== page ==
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Looking at the UST Growling Tigers after 6 games
by rick olivares pic by efigenio toledo
I find it funny that television analysts say that no one expected the UST Growling Tigers to be where they are at — atop the standings of the UAAP Men’s Basketball Tournament. Obviously, they never watched the pre-season.
It was difficult to get a proper grasp of the Tigers as they didn’t have Kevin Ferrer available for most of the summer (he only played one game) as he was training with Sinag. Karim Abdul and Renzo Subido were injured. And their lineup featured former San Beda Red Cubs Norrish DeCapia and Evan Furaque, former San Sebastian Staglet Jasper Magno, 6’6” African Christian Kakonda, and former UST Tiger Cub John Mayor. None of them are in the lineup for the UAAP 78.
Ed Daquioag and Kent Lao carried UST alongside Louie Vigil and Mario Bonleon and that made for a pretty interesting line-up.
Anyway, on to looking at UST this first round.
Points average - 68.0 (fifth)
Fewest points allowed - 61.3 (first)
Most three-pointers made - 34 (second behind FEU’s 50 triples made)
Points in the paint - 29.3 (sixth)
Incredibly, UST is dead last in rebounds with 41.2 a game. They also have the second fewest assists with 10.3. They have the fewest fastbreak points an outing with 6.5. They are also sixth in second chance points with 8.5.
If you look at their stats, UST is mostly somewhere in the middle of the eight-team league. So why is it that they are tops?
A couple of things:
They have an awesome offensive team.
A couple of years ago when UST made back-to-back finals appearances, then-Ateneo head coach Norman Black said that UST has some of the best players at their position if not the best. That applied to Jeric Fortuna, Jeric Teng, Kevin Ferrer, Aljon Mariano, and Karim Abdul.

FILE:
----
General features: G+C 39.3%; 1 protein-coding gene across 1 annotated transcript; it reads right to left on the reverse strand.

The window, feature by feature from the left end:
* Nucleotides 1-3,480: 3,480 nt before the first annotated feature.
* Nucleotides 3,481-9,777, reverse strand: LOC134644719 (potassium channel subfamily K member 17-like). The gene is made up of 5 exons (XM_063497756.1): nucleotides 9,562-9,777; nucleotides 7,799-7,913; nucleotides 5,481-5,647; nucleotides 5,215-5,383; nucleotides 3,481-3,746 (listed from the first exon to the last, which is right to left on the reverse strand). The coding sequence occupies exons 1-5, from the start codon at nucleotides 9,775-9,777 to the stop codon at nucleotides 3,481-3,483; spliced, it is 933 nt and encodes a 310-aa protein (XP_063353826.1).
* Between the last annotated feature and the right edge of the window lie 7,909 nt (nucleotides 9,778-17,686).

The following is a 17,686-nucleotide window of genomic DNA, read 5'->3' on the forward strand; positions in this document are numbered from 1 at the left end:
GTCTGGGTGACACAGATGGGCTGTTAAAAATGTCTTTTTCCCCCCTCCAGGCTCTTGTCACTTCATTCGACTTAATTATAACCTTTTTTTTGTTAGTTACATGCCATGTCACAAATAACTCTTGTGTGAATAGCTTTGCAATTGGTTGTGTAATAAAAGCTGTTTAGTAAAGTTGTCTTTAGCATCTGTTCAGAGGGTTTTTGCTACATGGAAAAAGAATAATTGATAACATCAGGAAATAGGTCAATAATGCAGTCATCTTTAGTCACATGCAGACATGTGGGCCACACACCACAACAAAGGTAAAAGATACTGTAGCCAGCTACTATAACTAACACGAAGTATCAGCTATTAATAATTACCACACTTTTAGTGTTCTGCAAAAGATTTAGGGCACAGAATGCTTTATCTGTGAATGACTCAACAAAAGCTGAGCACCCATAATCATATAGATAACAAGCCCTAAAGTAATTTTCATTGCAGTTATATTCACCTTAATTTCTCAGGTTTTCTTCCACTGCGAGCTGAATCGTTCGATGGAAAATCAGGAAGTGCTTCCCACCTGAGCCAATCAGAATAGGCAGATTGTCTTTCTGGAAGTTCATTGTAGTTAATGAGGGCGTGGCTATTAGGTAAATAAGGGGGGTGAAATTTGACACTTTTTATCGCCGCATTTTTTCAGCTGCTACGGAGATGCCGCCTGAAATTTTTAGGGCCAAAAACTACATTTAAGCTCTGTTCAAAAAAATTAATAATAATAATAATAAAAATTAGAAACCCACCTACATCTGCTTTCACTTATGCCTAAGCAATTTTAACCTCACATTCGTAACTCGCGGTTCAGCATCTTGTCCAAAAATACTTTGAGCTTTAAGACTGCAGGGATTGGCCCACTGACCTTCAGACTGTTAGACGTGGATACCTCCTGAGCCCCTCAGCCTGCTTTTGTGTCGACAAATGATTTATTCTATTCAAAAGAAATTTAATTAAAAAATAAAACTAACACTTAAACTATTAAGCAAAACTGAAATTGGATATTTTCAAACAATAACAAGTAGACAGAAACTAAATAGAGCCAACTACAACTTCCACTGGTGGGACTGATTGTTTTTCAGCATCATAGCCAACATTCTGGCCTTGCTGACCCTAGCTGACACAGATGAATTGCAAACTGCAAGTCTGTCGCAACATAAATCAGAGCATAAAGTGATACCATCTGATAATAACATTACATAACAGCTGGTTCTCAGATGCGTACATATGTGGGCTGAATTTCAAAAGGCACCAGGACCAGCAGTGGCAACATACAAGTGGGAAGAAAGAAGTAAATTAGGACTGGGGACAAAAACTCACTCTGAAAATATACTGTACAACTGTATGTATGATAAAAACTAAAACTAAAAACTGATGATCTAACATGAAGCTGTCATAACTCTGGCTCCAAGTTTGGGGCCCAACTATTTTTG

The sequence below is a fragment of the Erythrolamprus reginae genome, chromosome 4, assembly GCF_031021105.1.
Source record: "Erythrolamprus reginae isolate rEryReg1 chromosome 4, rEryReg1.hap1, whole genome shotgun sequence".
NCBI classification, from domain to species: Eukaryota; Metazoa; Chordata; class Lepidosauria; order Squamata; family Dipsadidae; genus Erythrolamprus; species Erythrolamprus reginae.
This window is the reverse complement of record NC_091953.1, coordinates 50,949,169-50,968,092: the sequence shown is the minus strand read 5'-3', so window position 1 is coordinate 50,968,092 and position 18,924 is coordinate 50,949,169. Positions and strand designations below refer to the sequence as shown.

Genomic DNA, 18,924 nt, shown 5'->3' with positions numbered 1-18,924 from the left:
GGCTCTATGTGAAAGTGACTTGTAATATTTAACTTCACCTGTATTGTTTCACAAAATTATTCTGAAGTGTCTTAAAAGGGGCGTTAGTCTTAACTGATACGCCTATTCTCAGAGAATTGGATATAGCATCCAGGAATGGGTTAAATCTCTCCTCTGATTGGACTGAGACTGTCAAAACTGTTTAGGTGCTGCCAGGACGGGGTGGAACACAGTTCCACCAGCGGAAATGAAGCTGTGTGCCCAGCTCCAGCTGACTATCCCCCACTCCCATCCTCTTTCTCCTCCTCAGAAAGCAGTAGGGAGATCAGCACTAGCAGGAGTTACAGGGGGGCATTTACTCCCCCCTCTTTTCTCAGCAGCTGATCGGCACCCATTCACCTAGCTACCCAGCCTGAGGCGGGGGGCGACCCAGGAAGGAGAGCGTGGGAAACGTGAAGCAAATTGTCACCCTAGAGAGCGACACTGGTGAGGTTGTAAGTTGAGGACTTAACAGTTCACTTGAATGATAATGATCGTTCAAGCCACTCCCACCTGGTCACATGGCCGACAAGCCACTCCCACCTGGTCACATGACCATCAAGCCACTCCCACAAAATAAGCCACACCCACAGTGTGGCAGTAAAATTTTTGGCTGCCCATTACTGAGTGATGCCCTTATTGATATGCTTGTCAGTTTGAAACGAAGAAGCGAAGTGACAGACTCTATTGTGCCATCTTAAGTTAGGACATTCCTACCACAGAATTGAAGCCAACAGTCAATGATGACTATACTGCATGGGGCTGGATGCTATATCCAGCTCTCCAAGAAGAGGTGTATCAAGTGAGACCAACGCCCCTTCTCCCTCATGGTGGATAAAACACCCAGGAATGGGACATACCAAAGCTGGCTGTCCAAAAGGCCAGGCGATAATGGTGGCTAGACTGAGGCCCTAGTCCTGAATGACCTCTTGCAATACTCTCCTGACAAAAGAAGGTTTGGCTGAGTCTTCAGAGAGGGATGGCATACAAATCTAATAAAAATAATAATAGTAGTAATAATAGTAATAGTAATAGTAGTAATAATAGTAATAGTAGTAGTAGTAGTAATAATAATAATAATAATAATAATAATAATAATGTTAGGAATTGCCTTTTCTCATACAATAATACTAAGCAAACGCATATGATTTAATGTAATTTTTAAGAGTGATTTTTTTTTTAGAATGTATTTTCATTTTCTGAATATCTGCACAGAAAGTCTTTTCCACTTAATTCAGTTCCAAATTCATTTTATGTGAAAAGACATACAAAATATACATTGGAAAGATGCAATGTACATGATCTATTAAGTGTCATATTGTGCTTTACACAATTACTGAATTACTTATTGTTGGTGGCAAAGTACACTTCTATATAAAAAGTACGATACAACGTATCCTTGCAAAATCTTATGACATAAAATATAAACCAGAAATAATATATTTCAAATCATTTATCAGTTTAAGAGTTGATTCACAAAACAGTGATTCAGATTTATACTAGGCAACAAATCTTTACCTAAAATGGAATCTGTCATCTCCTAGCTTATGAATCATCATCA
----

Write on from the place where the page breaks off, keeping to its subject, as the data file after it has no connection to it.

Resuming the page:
This year, they have two of the 10 best players in the league in Ferrer and Daquioag.
Ferrer is averaging 18.5 points, 8.7 rebounds, 1.5 assists versus 2.2 turnovers a game.
Daquioag norms 17.0 points, 4.8 rebounds, 1.8 assists, 1.0 steals against 3.0 turnovers.
Daquioag and Ferrer have alternated carrying UST in clutch.
In UST’s first three wins of the season, this is what Daquioag has done in the fourth period:
12 points versus Adamson
12 points versus FEU
17 points versus UP
In the fourth quarter of their last two wins, this is what Ferrer has done in the fourth period:
12 points versus La Salle
11 points versus Ateneo including three triples
During their loss to National University, both Daquioag and Ferrer didn’t factor at all in the fourth quarter. So that should give other teams an idea. Stopping them isn’t as easy as it sounds.
Karim Abdul isn’t his old self but he does make his presence felt at the opportune time.
One, their starters score 52.8 points, tops in the league. Their bench however produces the fewest number of points with 15.2 that is of concern to head coach Bong dela Cruz.
The Tigers do a good job of taking care of the ball. Their 15.5 TOs a game is the lowest of the eight school teams. They also allow the fewest steals in 3.2.
Two, they are the best defensive team.
After Ateneo was crushed by FEU in both team’s season opener, dela Cruz boldly told the media that if Ateneo didn’t want to play defense against the Tamaraws, then the Growling Tigers will.
Well, he can apply that to all the other teams. UST allows the fewest fastbreak points (7.7), second chance points (5.7), and bench points (24.8).
They do not give up too many fouls and are second to Ateneo in fewest fouls with 18.7. As such alongside the Blue Eagles they only surrender 11 free throws a match; a league best.
To close out their first round of play, they will be up against a defense-minded UE team. That bears a lot of watching.